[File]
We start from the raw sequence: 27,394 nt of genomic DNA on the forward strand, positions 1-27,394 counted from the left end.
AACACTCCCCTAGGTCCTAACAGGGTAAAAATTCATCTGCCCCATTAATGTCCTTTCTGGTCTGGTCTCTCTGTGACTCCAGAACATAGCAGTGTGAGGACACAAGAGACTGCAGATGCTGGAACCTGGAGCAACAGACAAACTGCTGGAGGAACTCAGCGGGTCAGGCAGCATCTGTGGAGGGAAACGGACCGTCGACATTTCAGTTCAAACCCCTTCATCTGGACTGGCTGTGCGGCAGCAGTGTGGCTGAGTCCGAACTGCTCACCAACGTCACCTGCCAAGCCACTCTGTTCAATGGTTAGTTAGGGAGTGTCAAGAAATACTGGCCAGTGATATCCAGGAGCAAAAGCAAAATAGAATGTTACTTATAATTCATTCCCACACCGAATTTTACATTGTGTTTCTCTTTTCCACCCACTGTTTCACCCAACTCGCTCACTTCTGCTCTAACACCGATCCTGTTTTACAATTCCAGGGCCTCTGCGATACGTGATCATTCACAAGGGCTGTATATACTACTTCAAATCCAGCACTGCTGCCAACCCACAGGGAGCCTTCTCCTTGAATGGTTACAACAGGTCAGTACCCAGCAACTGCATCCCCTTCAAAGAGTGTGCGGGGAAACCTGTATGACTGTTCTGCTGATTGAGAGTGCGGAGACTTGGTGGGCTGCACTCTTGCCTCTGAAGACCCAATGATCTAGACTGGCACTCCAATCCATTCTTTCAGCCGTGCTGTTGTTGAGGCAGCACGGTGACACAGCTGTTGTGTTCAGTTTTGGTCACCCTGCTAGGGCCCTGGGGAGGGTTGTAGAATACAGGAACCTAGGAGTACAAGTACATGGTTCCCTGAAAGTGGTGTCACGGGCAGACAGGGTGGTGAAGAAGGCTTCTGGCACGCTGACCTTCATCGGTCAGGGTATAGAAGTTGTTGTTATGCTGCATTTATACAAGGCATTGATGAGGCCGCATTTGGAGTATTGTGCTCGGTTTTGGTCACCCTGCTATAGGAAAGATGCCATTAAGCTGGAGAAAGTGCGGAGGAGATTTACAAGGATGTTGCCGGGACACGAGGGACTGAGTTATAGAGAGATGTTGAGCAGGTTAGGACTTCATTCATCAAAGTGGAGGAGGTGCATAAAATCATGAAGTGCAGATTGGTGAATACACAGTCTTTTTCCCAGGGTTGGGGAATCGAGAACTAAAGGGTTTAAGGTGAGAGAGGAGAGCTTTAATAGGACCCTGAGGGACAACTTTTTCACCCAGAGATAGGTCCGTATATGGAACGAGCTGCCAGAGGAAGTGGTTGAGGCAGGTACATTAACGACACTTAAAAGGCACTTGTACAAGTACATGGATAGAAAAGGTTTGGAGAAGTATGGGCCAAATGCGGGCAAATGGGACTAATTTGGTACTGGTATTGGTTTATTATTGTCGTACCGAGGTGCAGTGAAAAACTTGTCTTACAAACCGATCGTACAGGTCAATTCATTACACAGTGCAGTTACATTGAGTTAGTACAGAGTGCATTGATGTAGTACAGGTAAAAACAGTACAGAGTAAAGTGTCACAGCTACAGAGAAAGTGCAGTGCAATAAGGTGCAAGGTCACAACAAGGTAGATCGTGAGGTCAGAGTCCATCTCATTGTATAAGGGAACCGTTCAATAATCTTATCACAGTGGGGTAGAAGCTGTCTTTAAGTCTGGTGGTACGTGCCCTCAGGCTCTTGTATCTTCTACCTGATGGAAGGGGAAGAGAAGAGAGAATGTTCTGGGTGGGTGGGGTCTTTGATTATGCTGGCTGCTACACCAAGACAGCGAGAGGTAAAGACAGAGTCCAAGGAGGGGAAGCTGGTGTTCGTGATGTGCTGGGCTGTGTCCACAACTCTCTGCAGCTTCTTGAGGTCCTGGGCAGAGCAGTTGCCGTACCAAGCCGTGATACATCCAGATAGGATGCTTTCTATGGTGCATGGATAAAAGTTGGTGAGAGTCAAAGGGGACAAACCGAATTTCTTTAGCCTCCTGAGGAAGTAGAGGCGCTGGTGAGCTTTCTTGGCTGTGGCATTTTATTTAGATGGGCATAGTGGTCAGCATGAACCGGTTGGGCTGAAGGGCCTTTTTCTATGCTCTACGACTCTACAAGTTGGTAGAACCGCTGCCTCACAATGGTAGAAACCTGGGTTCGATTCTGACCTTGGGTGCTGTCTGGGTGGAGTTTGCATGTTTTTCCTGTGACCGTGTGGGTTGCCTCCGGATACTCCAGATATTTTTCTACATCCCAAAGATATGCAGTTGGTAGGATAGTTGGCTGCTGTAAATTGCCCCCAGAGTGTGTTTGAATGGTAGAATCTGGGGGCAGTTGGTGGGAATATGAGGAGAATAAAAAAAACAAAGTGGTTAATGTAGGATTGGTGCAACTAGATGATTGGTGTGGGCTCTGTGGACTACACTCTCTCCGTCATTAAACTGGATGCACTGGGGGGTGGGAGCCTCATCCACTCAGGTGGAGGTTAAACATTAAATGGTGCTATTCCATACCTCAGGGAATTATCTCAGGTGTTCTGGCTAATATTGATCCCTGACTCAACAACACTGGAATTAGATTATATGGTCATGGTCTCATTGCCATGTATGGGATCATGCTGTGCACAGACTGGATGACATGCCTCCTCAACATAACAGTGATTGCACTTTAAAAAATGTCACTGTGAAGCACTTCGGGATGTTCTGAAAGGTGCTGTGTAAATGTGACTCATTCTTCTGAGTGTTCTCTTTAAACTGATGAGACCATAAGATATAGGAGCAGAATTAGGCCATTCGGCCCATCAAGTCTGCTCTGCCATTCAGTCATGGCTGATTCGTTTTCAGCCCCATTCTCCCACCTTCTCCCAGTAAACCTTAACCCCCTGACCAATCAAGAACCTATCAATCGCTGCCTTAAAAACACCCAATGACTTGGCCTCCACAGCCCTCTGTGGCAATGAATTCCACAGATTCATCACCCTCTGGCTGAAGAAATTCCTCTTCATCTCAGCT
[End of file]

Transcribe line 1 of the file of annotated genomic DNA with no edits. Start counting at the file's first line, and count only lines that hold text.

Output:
We start from the raw sequence: 27,394 nt of genomic DNA on the forward strand, positions 1-27,394 counted from the left end.